The 5 C's of nurturing the Human Element in Social Media

Do you remember that chemically fueled commercial which states, that good ol’ Hu (as they refer to it on quick little graphic during the beautifully shot marketing video) is fundamental? Hu is the Human Element and is the main element to social media.

Yes it’s greater than Facebookadium, more essential then Twitterloride, and far more important than Wikipedialine. It’s why social media exists, it’s why it continues to grow and it’s without a doubt the most vital part of any social media plan. To help with this here are 5 C’s that will help nurture the Hu of any endeavor.

1. Create – Don’t write your replies, or anything else that your customers are going to interact with on a constant basis, like you’re writing a text book (unless it is a text book). We suffer through automatic systems that dispense generic info on a daily basis. So please, don’t add to the mess by creating something that would be more at home in a complex IVR than a social media plan.

2. Connect – This is so important and is truly why social media exists. However, it’s not just the social aspect that you need to connect on. When it comes to business you need to connect on the same level as your customers. For example, don’t sit and preach about the virtues of your product when they come looking for tech support. Also, meet them where they’re at. Don’t force them to visit your Facebook page when they hang out on a forum or message board. Meet them at their level and their location.

3. Communicate – Don’t speak above or below the level of your customers. People will leave your conversation if it’s too confusing or if they are angry because you are talking down to them. Find the voice of your company based on the audience you are connecting with. Communicate with them the same way you would like to be.

4. Care – When people bring up concerns, worries, ideas, etc don’t just brush them off. Create a way for people to give you feedback and a plan to address that feedback and show your customers you care about them and their opinions. Show them you really do care.

5. Cultivate – Once you have a relationship with a group of people or even just a single person you need to cultivate that relationship through dynamic conversation, follow up, and interaction. If you make a friend and stop calling them they soon think you don’t care. The same thing applies in social media. You can’t have brand advocates if your don’t cultivate those relationships.

These should all make sense to you, but if they don’t then spend some time on FaceBook, LinkedIn, Twitter, or your favorite message board and try reaching out to someone you don’t know. See how they react when you talk to them and experience making that organic connection based on mutual likes (or dislikes) and see how people respond to genuine honest answers.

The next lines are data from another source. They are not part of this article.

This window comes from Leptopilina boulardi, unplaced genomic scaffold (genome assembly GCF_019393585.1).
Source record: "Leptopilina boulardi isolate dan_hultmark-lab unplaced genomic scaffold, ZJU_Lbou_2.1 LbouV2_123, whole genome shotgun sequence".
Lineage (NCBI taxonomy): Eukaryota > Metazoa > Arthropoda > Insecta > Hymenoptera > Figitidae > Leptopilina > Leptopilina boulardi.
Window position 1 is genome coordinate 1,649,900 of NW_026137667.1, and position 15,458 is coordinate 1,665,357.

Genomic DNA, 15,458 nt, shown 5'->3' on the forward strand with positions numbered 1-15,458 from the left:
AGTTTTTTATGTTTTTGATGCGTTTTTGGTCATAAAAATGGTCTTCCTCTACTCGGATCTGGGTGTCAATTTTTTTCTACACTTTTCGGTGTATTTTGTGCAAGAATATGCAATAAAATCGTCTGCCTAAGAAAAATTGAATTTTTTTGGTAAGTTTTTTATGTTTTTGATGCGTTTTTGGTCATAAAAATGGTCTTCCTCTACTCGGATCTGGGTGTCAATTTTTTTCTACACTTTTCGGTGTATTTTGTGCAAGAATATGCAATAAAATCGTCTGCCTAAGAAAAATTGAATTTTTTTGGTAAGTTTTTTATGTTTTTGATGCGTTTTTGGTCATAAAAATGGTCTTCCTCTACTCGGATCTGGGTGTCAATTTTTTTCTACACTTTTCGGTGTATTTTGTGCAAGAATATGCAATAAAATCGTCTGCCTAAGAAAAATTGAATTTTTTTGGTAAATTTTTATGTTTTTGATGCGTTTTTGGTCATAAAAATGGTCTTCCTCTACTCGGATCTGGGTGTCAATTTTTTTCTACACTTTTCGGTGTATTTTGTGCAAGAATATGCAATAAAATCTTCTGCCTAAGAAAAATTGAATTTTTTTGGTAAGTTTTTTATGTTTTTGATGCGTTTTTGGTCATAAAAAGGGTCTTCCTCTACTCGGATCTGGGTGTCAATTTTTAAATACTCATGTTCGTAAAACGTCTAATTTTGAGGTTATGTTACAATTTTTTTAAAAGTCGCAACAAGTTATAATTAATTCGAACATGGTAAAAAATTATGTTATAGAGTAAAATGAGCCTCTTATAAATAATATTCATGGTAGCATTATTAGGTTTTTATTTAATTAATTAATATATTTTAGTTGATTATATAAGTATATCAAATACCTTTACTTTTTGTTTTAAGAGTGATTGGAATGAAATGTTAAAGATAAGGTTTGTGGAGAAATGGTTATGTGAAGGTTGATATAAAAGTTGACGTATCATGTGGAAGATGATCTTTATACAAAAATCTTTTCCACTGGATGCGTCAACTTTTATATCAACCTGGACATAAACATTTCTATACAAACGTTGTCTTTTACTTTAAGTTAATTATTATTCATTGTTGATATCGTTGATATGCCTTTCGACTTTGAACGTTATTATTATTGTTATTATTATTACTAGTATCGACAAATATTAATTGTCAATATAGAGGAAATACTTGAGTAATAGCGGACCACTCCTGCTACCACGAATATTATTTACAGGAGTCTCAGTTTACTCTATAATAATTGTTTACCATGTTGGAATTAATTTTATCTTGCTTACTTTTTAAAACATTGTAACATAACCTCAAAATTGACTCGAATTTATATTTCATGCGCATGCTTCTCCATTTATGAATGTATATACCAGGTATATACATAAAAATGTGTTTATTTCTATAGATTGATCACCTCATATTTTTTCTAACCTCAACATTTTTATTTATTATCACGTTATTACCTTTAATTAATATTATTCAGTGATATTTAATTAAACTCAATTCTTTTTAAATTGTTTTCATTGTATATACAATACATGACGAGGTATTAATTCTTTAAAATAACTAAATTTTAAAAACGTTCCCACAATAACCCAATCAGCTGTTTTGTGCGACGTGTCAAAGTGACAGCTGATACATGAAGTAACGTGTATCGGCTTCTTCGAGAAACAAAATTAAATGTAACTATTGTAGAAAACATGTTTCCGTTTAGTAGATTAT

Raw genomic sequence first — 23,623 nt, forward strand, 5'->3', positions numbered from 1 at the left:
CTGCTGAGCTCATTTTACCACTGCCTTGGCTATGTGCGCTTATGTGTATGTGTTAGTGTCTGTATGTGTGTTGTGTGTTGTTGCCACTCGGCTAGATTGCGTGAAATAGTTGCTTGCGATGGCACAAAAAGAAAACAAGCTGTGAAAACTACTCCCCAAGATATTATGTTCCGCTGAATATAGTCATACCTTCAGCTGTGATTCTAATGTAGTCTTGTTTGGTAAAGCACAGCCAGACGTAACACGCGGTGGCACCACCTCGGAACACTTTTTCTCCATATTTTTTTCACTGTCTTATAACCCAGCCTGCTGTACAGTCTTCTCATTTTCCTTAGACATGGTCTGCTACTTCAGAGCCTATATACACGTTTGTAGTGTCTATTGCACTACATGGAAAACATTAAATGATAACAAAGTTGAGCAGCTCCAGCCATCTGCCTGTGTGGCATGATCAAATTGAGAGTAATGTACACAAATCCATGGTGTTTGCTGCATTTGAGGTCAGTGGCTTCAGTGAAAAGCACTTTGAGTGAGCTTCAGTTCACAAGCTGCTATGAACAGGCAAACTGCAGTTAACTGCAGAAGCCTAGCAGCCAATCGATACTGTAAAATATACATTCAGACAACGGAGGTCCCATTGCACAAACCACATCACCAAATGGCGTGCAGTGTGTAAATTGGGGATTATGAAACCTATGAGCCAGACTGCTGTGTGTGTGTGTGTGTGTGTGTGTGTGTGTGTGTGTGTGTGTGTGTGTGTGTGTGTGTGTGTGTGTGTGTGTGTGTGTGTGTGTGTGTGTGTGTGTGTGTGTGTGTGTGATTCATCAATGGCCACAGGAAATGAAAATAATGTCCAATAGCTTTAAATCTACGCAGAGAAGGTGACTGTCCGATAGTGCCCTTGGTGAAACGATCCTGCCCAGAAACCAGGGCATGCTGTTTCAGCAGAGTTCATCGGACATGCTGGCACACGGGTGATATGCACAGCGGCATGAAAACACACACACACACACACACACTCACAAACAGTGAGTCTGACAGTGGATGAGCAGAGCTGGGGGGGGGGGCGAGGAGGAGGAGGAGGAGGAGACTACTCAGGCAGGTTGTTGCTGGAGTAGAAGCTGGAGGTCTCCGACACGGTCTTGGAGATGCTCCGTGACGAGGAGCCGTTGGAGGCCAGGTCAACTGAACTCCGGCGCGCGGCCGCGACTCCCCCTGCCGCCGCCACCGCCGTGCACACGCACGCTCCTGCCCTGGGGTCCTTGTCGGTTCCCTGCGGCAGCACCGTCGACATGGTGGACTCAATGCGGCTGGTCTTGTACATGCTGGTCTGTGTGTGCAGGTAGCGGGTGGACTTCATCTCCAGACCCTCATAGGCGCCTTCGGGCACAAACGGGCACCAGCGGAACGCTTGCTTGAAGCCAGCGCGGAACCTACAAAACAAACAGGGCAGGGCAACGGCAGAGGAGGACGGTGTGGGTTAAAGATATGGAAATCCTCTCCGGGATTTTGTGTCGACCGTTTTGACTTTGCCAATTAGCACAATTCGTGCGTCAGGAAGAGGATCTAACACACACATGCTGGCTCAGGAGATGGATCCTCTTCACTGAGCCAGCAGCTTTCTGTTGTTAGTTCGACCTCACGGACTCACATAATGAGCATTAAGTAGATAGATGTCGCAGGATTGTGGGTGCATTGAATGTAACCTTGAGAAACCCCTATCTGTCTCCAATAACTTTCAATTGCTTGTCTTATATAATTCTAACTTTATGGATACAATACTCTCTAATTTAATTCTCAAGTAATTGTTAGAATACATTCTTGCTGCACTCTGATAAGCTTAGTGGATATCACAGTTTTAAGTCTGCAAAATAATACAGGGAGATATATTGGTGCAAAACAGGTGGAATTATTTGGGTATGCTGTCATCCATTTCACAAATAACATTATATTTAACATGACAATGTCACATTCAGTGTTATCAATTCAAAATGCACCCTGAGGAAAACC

Above all else don’t forget that when you boil it all down social media is all about the Human Element. It’s a volatile, unpredictable, chaotic, and amazingly fun element and using these 5 C’s you can get the most out of it.

Thank you for reading,
Josh “Shua” Peters
photo by CodeZero

  • Jack Hadley

    Thoughtful post, Josh. Your thinking reminds me of the David Armano article in the Harvard Business Review last year called, “Debunking Social Media Myths” where he talks about “being” a social business. Gone are the days when companies simply wrote a check to their ad agency (or yellow pages rep), then sat back and watched marketing “work”. Social media marketing for business isn’t fast or easy. Tools do not make a business “social”—but your five “C’s” above will. I’ve told a number of prospective clients that unless they’re ready for the mindset shift toward BEING a social business, they shouldn’t spend their money developing the tools. The “organic connections” you speak of are the difference that make a difference. Thanks for always sharing your insights.

    • Josh Peters

      Thank you Jack, I appreciate that compliment immensely. From doing my current #TwitterSays project, I've found that a lot of businesses aren't making that shift and people are really noticing their lack of attention and care.

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